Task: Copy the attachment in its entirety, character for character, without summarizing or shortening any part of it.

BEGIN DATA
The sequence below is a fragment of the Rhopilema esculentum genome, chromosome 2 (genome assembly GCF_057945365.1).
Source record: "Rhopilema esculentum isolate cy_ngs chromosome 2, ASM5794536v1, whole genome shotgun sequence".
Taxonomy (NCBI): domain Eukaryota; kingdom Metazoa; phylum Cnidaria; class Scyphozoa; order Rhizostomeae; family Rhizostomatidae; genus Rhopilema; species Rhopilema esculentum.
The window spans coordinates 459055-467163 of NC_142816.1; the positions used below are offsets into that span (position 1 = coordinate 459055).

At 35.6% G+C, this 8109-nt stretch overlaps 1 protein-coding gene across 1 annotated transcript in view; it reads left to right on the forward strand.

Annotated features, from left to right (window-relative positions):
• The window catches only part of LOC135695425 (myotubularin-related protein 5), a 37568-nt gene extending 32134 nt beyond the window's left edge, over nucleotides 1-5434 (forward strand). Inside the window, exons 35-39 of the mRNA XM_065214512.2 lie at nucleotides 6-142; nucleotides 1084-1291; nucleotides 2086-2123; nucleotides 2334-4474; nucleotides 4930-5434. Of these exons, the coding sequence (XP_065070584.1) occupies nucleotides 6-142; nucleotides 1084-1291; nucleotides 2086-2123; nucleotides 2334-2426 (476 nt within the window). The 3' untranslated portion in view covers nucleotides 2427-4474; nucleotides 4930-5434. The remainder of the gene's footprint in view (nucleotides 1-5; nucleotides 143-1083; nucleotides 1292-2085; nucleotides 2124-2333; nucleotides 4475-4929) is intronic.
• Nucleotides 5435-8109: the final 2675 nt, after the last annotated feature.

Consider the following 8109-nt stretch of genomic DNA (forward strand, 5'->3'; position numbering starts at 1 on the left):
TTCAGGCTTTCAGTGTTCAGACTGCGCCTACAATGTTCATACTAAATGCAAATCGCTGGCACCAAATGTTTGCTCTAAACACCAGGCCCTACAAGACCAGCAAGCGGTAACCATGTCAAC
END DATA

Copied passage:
The sequence below is a fragment of the Rhopilema esculentum genome, chromosome 2 (genome assembly GCF_057945365.1).
Source record: "Rhopilema esculentum isolate cy_ngs chromosome 2, ASM5794536v1, whole genome shotgun sequence".
Taxonomy (NCBI): domain Eukaryota; kingdom Metazoa; phylum Cnidaria; class Scyphozoa; order Rhizostomeae; family Rhizostomatidae; genus Rhopilema; species Rhopilema esculentum.
The window spans coordinates 459055-467163 of NC_142816.1; the positions used below are offsets into that span (position 1 = coordinate 459055).

At 35.6% G+C, this 8109-nt stretch overlaps 1 protein-coding gene across 1 annotated transcript in view; it reads left to right on the forward strand.

Annotated features, from left to right (window-relative positions):
• The window catches only part of LOC135695425 (myotubularin-related protein 5), a 37568-nt gene extending 32134 nt beyond the window's left edge, over nucleotides 1-5434 (forward strand). Inside the window, exons 35-39 of the mRNA XM_065214512.2 lie at nucleotides 6-142; nucleotides 1084-1291; nucleotides 2086-2123; nucleotides 2334-4474; nucleotides 4930-5434. Of these exons, the coding sequence (XP_065070584.1) occupies nucleotides 6-142; nucleotides 1084-1291; nucleotides 2086-2123; nucleotides 2334-2426 (476 nt within the window). The 3' untranslated portion in view covers nucleotides 2427-4474; nucleotides 4930-5434. The remainder of the gene's footprint in view (nucleotides 1-5; nucleotides 143-1083; nucleotides 1292-2085; nucleotides 2124-2333; nucleotides 4475-4929) is intronic.
• Nucleotides 5435-8109: the final 2675 nt, after the last annotated feature.

Consider the following 8109-nt stretch of genomic DNA (forward strand, 5'->3'; position numbering starts at 1 on the left):
TTCAGGCTTTCAGTGTTCAGACTGCGCCTACAATGTTCATACTAAATGCAAATCGCTGGCACCAAATGTTTGCTCTAAACACCAGGCCCTACAAGACCAGCAAGCGGTAACCATGTCAAC